Every year, workplace safety standards are evaluated and improved to provide a safe environment for workers. Unfortunately, some workplaces are simply more dangerous than others. Warehouses, for example, are fraught with many types of hazards. And while warehouse managers do what they can to make the space as safe as possible, these risks may always be present.
According to Safe Work Australia, the transport and warehousing industry recorded the highest fatality rate among all industries in 2018, with 38 fatalities. This is one of the reasons employers must invest in the proper gear for warehouse employees. With access to appropriate workwear for warehouses online, it’s easy to give warehouse workers an added layer of protection.
Apart from appropriate gear, though, knowledge is vital to minimise the risks of these hazards. Below, we enumerate what they are and what workers and managers can do to prevent them.
1. Physical strain
Warehouse workers often handle large, heavy items that they have to lift or move from one point to another. This puts their muscles under constant strain. While people have different strength levels, constant tension can lead to muscle damage, which can become a serious health issue.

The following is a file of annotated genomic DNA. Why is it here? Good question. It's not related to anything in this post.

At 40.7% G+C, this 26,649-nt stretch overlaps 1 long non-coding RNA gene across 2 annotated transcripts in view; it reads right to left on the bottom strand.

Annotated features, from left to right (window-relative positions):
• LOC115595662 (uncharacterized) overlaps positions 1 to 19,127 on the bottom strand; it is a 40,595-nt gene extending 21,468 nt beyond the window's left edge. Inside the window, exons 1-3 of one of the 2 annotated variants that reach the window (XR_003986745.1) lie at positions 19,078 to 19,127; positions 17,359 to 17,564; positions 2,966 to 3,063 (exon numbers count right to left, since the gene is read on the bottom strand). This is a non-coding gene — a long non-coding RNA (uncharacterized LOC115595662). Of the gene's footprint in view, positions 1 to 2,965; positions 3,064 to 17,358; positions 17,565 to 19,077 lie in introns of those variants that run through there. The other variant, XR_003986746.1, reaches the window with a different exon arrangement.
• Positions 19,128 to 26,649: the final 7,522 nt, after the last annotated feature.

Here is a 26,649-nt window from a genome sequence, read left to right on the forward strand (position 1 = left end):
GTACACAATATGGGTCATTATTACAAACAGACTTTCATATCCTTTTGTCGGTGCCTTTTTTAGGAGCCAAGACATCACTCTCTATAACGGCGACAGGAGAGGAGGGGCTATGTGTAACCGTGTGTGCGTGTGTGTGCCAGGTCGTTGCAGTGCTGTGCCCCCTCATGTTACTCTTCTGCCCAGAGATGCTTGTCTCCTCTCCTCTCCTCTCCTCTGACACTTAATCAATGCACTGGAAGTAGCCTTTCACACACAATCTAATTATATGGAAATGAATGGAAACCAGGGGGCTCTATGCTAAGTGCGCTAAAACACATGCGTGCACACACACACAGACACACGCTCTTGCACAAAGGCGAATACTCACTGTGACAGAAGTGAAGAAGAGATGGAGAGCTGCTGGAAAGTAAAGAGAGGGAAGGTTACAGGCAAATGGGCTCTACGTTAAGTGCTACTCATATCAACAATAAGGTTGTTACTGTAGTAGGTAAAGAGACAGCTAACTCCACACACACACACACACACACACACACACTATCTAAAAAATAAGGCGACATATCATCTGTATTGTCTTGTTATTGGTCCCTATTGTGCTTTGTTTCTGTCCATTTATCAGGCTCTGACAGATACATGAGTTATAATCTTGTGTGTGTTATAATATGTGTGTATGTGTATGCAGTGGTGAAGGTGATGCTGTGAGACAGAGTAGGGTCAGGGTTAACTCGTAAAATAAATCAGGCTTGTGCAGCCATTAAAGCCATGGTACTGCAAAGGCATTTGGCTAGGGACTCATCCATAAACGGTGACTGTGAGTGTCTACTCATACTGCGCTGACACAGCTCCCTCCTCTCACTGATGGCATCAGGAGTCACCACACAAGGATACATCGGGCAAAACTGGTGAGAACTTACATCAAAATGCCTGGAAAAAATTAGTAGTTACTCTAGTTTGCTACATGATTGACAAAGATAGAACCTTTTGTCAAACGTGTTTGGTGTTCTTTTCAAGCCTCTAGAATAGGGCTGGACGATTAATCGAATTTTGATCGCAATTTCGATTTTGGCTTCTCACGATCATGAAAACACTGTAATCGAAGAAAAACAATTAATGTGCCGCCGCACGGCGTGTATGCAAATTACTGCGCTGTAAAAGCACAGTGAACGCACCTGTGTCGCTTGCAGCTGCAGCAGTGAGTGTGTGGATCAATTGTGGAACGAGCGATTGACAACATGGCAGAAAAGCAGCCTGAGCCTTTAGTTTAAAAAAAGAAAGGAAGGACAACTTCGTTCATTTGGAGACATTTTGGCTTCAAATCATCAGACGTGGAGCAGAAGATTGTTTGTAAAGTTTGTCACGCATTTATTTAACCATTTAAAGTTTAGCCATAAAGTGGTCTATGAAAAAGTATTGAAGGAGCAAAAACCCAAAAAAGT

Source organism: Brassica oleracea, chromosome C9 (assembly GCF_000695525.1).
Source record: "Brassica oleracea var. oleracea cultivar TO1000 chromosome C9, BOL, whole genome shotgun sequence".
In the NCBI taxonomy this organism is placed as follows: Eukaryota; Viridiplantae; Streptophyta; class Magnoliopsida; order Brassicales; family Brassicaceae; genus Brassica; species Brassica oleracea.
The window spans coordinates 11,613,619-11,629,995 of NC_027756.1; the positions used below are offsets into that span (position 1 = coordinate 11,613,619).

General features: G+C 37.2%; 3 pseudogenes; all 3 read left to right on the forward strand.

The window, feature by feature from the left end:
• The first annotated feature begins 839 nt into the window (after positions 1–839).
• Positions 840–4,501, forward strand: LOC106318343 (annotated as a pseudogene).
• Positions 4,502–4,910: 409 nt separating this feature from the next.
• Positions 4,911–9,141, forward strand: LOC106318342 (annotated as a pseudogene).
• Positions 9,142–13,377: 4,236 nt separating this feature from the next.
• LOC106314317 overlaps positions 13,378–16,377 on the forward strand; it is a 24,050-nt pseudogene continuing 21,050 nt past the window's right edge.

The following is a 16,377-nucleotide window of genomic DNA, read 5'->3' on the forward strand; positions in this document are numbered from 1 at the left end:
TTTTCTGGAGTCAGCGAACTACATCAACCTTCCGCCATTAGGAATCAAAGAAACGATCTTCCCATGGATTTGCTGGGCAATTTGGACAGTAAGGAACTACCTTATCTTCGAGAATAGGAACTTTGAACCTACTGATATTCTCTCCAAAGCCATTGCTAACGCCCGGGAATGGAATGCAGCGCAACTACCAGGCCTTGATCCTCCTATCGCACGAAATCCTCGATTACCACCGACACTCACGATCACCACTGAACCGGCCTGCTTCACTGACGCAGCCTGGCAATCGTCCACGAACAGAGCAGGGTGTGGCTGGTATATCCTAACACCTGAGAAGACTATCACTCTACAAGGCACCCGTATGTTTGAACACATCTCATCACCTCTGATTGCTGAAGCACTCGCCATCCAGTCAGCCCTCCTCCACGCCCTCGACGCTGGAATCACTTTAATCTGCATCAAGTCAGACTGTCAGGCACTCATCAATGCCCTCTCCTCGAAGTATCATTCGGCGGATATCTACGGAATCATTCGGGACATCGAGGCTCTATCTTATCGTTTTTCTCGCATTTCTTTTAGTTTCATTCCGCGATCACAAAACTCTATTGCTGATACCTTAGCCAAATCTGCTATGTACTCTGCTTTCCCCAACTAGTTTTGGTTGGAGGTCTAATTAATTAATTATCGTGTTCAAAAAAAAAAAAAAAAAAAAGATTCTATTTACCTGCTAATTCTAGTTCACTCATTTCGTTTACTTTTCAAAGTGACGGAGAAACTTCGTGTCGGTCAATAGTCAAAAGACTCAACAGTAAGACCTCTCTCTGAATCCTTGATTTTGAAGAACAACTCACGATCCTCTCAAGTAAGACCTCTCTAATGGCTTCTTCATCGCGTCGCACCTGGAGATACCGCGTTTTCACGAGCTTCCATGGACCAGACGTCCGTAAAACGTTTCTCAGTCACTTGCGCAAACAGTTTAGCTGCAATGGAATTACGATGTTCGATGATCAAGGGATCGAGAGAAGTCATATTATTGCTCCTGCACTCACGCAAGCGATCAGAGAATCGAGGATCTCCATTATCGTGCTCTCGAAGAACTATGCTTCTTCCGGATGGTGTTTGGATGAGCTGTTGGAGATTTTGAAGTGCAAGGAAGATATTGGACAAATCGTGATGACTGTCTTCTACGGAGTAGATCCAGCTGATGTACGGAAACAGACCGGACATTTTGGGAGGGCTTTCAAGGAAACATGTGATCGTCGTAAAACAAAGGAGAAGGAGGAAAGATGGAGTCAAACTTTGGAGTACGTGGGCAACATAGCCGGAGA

2. Manual handling of items
The most common cause of physical injuries in warehouses is the workers’ manual lifting and handling of objects. Apart from muscular strain, manual handling of items also result in overexertion and awkward postures. What’s more, this increases the risk of different parts of the body being pinned or crushed between heavy loads.
Some warehouses, especially bigger ones, have forklifts, conveyors and other pieces of equipment that help reduce the manual labour workers have to do. But for all the help they bring to warehouses, these machinery also generate a lot of noise, which could potentially rise to hazardous levels. Hazardous noise levels can damage a person’s hearing when they’re exposed to it longer.
4. Slips and trips
Spilt liquid, wayward debris and boxes or pallets can often be found on the floor of warehouses. Some areas of the warehouse might not be well-lit. All of these things increase the risk of slips, trips and falls, resulting in injuries.
5. Falling objects
Stacking objects and packages on towering shelves and platforms is a common practice in warehouses. However, as the stacks get higher, so does the risk of objects dropping. And when even a small object falls from high above, it gains momentum and can do severe damage, especially if it falls on a person.
Ensuring Warehouse Safety
The first step to ensuring the safety of everyone working at a warehouse is abiding by the law. Under the Australian Work Health and Safety laws, places of employment must provide a safe environment and maintain reliable machinery and structures to ensure the health and safety of their workers.
Keep in mind that all jobs come with occupational hazards, but it doesn’t mean workers should be left to their own devices. Regular warehouse inspections, providing proper protective workwear and emphasising safety practices are some of the ways to stay potential risks at a warehouse.